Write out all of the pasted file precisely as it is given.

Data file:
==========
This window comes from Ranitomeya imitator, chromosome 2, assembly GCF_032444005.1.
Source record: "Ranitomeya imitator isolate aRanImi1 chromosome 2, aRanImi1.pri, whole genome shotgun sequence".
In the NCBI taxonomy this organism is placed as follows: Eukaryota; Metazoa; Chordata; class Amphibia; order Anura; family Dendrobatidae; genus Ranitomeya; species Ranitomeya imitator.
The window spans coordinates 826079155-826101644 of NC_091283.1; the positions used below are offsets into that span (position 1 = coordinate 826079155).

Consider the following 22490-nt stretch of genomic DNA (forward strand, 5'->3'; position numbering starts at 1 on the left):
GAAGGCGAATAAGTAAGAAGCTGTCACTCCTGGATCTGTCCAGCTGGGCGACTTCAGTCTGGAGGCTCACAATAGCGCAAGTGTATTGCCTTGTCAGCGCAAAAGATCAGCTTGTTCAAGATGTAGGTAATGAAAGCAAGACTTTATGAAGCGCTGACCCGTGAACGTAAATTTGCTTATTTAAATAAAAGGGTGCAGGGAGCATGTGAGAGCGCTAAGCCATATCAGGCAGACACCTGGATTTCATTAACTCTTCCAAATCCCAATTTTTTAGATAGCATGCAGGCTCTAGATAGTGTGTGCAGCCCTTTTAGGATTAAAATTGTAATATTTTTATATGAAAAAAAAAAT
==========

This window comes from Ranitomeya imitator, chromosome 2, assembly GCF_032444005.1.
Source record: "Ranitomeya imitator isolate aRanImi1 chromosome 2, aRanImi1.pri, whole genome shotgun sequence".
In the NCBI taxonomy this organism is placed as follows: Eukaryota; Metazoa; Chordata; class Amphibia; order Anura; family Dendrobatidae; genus Ranitomeya; species Ranitomeya imitator.
The window spans coordinates 826079155-826101644 of NC_091283.1; the positions used below are offsets into that span (position 1 = coordinate 826079155).

Consider the following 22490-nt stretch of genomic DNA (forward strand, 5'->3'; position numbering starts at 1 on the left):
GAAGGCGAATAAGTAAGAAGCTGTCACTCCTGGATCTGTCCAGCTGGGCGACTTCAGTCTGGAGGCTCACAATAGCGCAAGTGTATTGCCTTGTCAGCGCAAAAGATCAGCTTGTTCAAGATGTAGGTAATGAAAGCAAGACTTTATGAAGCGCTGACCCGTGAACGTAAATTTGCTTATTTAAATAAAAGGGTGCAGGGAGCATGTGAGAGCGCTAAGCCATATCAGGCAGACACCTGGATTTCATTAACTCTTCCAAATCCCAATTTTTTAGATAGCATGCAGGCTCTAGATAGTGTGTGCAGCCCTTTTAGGATTAAAATTGTAATATTTTTATATGAAAAAAAAAAT